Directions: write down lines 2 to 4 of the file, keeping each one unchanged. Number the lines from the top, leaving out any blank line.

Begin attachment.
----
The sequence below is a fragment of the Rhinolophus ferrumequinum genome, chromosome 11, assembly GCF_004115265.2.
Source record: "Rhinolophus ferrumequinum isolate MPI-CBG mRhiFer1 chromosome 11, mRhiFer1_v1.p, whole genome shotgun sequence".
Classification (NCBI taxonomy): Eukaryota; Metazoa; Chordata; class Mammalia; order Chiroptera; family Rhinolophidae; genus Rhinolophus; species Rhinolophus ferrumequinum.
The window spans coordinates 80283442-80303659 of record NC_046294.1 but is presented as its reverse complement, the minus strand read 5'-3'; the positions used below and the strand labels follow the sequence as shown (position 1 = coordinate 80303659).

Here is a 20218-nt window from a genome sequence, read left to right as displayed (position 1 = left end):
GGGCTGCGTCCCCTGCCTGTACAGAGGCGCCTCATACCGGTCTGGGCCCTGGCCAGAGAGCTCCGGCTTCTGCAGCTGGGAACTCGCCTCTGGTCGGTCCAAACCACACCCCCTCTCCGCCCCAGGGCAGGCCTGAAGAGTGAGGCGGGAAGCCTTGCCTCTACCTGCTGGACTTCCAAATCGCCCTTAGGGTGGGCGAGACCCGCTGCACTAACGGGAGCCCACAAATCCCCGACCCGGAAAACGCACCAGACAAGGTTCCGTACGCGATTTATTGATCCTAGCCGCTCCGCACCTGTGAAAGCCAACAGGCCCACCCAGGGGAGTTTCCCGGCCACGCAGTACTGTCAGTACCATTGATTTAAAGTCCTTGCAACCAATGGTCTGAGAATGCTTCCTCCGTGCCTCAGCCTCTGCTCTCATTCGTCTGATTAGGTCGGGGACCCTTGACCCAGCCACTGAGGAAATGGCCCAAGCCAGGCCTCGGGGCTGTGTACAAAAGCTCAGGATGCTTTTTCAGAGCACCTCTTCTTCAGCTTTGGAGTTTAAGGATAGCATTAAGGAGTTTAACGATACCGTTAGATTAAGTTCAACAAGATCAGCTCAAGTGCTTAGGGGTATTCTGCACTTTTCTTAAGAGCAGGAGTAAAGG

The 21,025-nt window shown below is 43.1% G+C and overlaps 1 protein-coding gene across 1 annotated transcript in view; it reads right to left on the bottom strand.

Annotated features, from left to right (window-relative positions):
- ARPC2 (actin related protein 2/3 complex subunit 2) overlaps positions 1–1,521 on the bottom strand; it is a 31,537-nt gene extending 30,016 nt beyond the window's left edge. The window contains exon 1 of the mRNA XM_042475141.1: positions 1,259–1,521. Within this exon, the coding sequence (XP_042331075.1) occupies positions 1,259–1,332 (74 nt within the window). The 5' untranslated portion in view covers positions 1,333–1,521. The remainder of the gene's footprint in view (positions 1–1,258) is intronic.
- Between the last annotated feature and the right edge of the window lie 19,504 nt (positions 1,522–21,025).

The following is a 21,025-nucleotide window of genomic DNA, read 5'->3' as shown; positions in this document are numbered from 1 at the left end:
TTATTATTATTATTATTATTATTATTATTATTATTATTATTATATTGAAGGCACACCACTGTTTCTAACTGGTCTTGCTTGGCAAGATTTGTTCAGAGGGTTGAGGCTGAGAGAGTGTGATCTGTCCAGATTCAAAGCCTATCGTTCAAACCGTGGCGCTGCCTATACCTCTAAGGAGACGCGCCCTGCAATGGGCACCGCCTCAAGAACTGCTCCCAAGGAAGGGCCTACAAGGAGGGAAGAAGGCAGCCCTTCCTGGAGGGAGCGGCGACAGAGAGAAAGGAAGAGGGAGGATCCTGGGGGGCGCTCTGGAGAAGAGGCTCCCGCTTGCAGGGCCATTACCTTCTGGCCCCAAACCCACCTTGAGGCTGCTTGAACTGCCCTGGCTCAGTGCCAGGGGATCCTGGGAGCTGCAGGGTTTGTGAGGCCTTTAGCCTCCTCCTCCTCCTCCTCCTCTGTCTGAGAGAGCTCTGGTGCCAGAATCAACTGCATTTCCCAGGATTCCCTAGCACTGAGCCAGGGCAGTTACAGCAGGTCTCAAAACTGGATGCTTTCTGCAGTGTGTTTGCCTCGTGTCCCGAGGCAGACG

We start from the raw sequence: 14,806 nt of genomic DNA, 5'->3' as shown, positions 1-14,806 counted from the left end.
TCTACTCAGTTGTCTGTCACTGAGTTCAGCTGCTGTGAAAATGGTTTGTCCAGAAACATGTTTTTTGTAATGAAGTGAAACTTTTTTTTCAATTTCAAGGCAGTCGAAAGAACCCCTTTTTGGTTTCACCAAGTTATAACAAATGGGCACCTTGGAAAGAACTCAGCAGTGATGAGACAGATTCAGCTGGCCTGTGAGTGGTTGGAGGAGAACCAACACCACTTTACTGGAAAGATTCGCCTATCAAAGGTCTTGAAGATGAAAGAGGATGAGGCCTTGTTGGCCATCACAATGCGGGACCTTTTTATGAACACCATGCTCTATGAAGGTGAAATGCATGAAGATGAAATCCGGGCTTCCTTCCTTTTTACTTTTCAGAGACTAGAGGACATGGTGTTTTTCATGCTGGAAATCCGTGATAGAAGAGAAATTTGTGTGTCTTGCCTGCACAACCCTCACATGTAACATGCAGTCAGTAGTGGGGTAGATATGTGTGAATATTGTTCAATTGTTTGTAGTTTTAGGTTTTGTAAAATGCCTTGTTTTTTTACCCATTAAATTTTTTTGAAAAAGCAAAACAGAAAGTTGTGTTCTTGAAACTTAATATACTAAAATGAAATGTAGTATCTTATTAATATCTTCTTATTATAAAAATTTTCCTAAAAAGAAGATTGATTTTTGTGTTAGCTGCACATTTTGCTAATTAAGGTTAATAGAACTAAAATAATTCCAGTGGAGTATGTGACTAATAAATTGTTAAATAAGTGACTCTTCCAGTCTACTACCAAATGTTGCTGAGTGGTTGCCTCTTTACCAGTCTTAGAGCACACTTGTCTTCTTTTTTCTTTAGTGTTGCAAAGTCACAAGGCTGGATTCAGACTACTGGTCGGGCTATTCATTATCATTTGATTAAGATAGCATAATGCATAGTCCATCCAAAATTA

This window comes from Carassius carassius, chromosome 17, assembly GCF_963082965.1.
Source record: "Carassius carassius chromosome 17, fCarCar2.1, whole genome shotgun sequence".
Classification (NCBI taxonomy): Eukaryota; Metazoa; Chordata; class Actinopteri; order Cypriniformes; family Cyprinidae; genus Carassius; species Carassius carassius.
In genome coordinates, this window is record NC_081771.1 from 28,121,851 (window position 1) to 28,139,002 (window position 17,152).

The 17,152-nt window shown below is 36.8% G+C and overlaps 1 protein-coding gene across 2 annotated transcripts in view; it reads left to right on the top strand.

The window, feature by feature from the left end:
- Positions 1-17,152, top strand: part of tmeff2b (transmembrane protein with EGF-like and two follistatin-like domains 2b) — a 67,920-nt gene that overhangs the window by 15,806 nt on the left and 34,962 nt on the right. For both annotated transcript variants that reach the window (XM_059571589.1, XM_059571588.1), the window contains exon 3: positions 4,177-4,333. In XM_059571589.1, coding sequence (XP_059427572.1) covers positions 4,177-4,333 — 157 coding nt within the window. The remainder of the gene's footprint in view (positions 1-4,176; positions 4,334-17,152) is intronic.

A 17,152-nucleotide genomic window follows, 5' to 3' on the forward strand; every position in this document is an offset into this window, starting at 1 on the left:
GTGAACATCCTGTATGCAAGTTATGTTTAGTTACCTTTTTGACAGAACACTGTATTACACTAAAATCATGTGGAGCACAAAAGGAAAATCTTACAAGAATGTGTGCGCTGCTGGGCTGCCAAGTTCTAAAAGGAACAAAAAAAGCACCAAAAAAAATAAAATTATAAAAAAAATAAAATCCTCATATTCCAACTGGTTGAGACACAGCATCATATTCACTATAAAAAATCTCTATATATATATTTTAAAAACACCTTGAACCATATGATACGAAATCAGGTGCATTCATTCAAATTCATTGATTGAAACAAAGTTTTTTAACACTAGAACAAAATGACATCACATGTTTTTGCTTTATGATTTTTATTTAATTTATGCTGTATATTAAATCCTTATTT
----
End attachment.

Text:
Source record: "Rhinolophus ferrumequinum isolate MPI-CBG mRhiFer1 chromosome 11, mRhiFer1_v1.p, whole genome shotgun sequence".
Classification (NCBI taxonomy): Eukaryota; Metazoa; Chordata; class Mammalia; order Chiroptera; family Rhinolophidae; genus Rhinolophus; species Rhinolophus ferrumequinum.
The window spans coordinates 80283442-80303659 of record NC_046294.1 but is presented as its reverse complement, the minus strand read 5'-3'; the positions used below and the strand labels follow the sequence as shown (position 1 = coordinate 80303659).